A new report details the horrific exploits of “Unit 190,” an even more shadowy unit of the already-shady Quds Force of Iran’s Revolutionary Guards. Unit 190, according to Western intelligence sources quoted by Fox News, has for many years been smuggling arms to terrorist groups in conflict zones across the Middle East, including Hezbollah in Lebanon, Hamas in the Gaza Strip, and the new masters of Yemen, the Houthis.
It is a fairly small operation, with only about two dozen employees, but its influence has been considerable. They slip their shipments past international monitors by “packing RPGs, night-vision equipment, and long-range rockets in powdered milk, cement, and spare vehicle parts.”
For an extra added dose of outrage, the buyers proceed to complain that they do not have enough supplies, such as powdered milk, cement, and spare vehicle parts. Hamas is especially big on making such claims of poverty while it shovels millions of dollars into the acquisition of murder weapons and the construction of terror tunnels.
The general goal of asymmetrical warfare (i.e., terrorism) is to alter the course of legitimate politics and diplomacy by illegitimate means. The terrorist cheats, gaining an enormous advantage over adversaries who feel obliged to play by the rules. Victory for the terror state comes when it is granted the mantle of legitimacy despite its dark deeds – rewarded with the respect that should be reserved only for lawful nations. As the situation stands today, Iran is history’s outstanding example of playing this twisted game successfully.
Unit 190’s deception tactics don’t always work. Among the seizures of arms provided by the group mentioned in the Fox News piece are the 2007 capture of 122mm mortar shells destined for Hezbollah by Turkey, the U.S. Navy intercepting 40 tons of anti-tank and anti-aircraft missiles headed for the Houthis in January 2013, and an illicit weapons cache in Khartoum that exploded in 2012 when the Israelis apparently bombed it before the stockpiled munitions could be distributed to the Gaza Strip and other hot spots. Loads of Syrian and Iranian long-range rockets bagged by the Israeli navy before they could reach Gaza in 2011 and 2014, mortar shells pinched by Nigerian security forces before they could reach Gambia in 2010, and a Russian ship packed with Iranian explosives intercepted in the Red Sea by the U.S. Navy in 2009 were also seized. In that last incident, the captured explosives accidentally detonated and killed a Cypriot naval officer who was inspecting the ship.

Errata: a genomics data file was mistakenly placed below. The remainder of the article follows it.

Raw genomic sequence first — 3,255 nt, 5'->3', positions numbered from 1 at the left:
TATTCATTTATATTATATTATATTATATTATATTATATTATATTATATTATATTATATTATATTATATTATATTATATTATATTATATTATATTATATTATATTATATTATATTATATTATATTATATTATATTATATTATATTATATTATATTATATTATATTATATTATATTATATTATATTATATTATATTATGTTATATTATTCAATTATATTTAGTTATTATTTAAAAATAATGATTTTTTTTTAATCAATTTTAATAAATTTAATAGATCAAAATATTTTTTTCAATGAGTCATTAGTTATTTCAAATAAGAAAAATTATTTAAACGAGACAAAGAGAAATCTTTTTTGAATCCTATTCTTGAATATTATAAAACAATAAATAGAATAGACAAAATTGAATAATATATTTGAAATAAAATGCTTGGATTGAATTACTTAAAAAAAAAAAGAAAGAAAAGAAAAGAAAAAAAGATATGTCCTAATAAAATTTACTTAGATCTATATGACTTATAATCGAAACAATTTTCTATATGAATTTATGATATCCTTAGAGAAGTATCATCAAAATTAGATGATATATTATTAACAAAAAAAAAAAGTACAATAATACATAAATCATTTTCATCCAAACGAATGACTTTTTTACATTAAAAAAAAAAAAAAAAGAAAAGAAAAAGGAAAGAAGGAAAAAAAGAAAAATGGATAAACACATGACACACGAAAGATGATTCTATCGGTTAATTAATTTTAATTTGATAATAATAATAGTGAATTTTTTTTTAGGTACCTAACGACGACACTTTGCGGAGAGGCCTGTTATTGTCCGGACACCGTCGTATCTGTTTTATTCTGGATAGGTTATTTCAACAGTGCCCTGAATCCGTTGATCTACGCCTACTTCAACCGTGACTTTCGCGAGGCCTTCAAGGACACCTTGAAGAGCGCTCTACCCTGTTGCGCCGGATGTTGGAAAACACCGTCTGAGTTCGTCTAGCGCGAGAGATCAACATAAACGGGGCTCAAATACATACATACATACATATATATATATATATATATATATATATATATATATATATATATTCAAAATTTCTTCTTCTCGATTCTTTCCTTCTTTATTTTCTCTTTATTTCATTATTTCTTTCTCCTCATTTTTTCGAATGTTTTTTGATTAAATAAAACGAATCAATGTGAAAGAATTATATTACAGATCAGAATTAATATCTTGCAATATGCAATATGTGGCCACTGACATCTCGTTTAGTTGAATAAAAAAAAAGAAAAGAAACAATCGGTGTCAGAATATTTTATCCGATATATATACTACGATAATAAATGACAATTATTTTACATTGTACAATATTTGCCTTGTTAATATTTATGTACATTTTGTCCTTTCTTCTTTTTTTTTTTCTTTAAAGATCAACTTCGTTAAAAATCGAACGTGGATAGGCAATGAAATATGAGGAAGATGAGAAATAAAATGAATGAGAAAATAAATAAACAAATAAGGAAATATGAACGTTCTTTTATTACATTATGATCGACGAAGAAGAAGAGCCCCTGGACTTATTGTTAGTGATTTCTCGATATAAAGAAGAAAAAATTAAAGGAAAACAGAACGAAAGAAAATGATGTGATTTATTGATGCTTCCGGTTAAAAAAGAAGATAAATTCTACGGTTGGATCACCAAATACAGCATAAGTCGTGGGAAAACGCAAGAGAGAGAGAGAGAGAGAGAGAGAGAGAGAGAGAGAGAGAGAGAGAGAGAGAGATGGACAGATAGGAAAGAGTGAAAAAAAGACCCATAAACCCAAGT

Western intelligence services have evidently been on to Unit 190 for quite some time. They have been able to pinpoint the ostensibly “civilian” hangar at the international airport in Tehran used by the unit as a warehouse, as well as the Persian Gulf islands used as waypoints in their shipping network. Sanctions applied by the U.S. government against what appear to be private business entities in Iran are often targeted financial strikes against Quds Force front companies.
Using such covert techniques to destabilize adversarial governments makes it easier for Iran to expand its influence as a Middle Eastern hegemon. Creating an atmosphere of perpetual bloody chaos across the region makes it more likely that Western democracies will throw up their hands and back away from the whole mess, perhaps even convincing themselves that Iran would be acceptable as a unifying regional power that will crush psychotic Sunni Muslim groups like ISIS and do business with the West. It is a cold-blooded strategy, but it looks to be paying dividends, as the outline of the new Persian Empire is easier to see through the smoke and fire of the Middle East with every passing week.